1. be in writing;
    2. specify what additional information or copies that the NPRC may release to you; and
    3. include the signature of the veteran or next-of-kin. A sample authorization is included for your review.
    Please note: Next-of-kin must also provide proof of death of the veteran, such as a copy of the death certificate, a letter from the funeral home or a published obituary.Without the Veteran or Next-of-Kin's authorization:
    Without the consent of the veteran or next-of-kin, the NPRC can only release limited information from non-archival Official Military Personnel Files (OMPF) to the general public. Click here for a list of information available under the provisions of the Freedom of Information Act. Greater access is granted for records 62 years and older, see Archival Records.
    [h=2]How do I request copies of records?[/h]Federal law [5 USC 552a(b)] requires that all requests for records and information be submitted in writing. Each request must be signed (in cursive) and dated(within the last year).Certain basic information needed to locate military service records, includes: the veteran's complete name as used in service; service number; Social Security Number (if applicable); branch of service; dates of service; date and place of birth. For records affected by the 1973 Fire, additional information, such as place of discharge; last assigned unit; and place of entry into service may be useful.To access military service records, requesters may:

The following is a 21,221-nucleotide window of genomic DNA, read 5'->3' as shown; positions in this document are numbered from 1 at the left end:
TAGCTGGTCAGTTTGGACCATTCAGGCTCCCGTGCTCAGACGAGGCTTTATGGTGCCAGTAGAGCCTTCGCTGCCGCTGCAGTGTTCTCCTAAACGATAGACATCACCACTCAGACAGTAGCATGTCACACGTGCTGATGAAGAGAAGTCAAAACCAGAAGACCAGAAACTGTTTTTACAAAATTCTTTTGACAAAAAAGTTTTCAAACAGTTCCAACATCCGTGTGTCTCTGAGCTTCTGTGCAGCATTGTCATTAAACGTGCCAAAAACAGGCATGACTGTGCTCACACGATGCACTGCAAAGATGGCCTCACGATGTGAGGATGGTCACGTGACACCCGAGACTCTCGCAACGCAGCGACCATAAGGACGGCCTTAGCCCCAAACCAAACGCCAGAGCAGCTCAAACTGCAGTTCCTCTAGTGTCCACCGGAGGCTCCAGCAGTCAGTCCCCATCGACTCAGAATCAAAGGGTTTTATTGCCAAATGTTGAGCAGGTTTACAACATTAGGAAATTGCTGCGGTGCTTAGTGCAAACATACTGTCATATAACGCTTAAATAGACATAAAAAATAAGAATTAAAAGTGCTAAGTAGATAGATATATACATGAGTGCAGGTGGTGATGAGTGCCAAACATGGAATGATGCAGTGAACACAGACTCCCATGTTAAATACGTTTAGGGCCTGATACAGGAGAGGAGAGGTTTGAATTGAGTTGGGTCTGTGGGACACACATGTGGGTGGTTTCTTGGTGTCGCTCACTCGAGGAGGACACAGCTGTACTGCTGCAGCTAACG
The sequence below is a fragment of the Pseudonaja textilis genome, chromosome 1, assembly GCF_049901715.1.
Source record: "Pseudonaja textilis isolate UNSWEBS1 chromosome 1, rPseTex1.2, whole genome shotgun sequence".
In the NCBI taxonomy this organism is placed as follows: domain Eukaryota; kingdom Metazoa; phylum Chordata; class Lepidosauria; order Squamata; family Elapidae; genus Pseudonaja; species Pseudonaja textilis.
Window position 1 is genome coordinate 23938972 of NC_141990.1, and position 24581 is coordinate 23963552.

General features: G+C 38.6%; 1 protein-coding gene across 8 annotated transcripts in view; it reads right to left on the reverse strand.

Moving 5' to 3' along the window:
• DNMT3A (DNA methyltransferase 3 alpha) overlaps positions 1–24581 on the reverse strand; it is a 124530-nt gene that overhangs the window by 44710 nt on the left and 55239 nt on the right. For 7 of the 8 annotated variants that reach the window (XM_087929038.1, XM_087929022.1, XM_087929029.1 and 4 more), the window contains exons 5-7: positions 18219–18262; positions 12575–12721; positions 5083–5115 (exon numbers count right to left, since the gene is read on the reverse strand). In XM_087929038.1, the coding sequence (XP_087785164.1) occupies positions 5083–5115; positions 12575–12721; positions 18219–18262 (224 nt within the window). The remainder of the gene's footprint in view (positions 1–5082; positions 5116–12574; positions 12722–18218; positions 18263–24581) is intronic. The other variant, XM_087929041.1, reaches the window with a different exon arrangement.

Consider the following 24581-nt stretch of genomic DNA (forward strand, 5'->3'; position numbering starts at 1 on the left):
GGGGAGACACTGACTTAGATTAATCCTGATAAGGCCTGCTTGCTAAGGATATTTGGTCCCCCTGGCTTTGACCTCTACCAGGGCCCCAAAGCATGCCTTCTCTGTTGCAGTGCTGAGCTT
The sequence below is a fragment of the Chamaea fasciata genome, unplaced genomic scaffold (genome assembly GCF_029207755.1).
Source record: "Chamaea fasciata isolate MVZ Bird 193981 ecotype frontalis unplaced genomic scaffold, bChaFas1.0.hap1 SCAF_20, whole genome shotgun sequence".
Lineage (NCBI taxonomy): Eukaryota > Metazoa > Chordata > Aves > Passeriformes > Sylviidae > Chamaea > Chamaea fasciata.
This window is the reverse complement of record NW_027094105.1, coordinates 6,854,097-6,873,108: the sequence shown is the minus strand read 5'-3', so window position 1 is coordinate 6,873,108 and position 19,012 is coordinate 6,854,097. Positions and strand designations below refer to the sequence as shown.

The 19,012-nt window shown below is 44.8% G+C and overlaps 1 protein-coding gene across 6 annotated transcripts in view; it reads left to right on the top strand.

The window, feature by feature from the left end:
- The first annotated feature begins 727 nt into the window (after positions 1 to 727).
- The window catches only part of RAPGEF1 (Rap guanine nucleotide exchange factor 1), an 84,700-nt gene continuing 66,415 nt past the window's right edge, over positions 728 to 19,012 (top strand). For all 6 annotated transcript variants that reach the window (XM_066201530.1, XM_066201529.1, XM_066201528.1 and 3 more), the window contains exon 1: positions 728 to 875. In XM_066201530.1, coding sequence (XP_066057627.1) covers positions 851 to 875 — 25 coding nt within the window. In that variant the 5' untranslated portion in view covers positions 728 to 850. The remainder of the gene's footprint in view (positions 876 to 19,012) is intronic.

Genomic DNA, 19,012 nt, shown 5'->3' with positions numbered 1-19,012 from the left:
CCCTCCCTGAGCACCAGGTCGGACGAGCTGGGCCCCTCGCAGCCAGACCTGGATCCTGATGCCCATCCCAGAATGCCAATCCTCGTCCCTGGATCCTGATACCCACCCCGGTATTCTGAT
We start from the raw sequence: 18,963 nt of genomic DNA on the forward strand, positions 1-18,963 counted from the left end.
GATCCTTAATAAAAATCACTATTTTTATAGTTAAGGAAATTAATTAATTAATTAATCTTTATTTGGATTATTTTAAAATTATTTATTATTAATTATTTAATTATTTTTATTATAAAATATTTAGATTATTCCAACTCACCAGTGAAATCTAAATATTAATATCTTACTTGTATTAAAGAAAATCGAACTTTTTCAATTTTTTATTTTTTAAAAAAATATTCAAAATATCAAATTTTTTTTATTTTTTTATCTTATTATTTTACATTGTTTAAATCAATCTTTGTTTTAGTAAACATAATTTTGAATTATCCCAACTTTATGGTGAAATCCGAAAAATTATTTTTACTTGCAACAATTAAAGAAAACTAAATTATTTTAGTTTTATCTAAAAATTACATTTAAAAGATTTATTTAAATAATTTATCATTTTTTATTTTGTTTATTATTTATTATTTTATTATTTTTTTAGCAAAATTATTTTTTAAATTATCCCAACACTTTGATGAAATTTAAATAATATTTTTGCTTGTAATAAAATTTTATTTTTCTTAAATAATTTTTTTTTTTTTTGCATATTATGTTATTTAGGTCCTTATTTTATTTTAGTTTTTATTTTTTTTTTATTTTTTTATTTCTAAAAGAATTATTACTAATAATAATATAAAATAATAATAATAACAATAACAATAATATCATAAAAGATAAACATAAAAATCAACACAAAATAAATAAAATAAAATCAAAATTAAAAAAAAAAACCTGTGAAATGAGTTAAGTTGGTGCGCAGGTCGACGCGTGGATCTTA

When sending a request via postal mail or fax, please use the Standard Form (SF) 180, Request Pertaining to Military Records. Although not mandatory, using the SF-180 is the recommended method to send a request for military service information. This form captures all the necessary information to locate a record. Provide as much information on the form as possible and send copies of any service documents that you may have.Follow the instructions for preparing the SF-180. Check the Records Location Table and submit your request to the appropriate address.Note: For the issuance and replacement of medals and awards, do not use the addresses on the SF-180. See Military Awards and Decorations for additional information on how and where to submit correspondence for issuance or replacement.Costs: The NPRC processes most requests for limited information without cost. However, it is possible that a fee may be charged if the researching, processing and photocopying becomes excessive. If your request involves a service fee, you will be notified as soon as that determination is made. See Archival Records for information on archival holdings and associated copy fees: the NARA fee schedule authorizes the Agency to collect fees from the public for copies of archival records (44 USC 2116c and 44 USC 2307).Those who have authorization from the veteran or the veteran's next-of-kin may request an appointment with the Federal Records Center Research Room to view the records in person.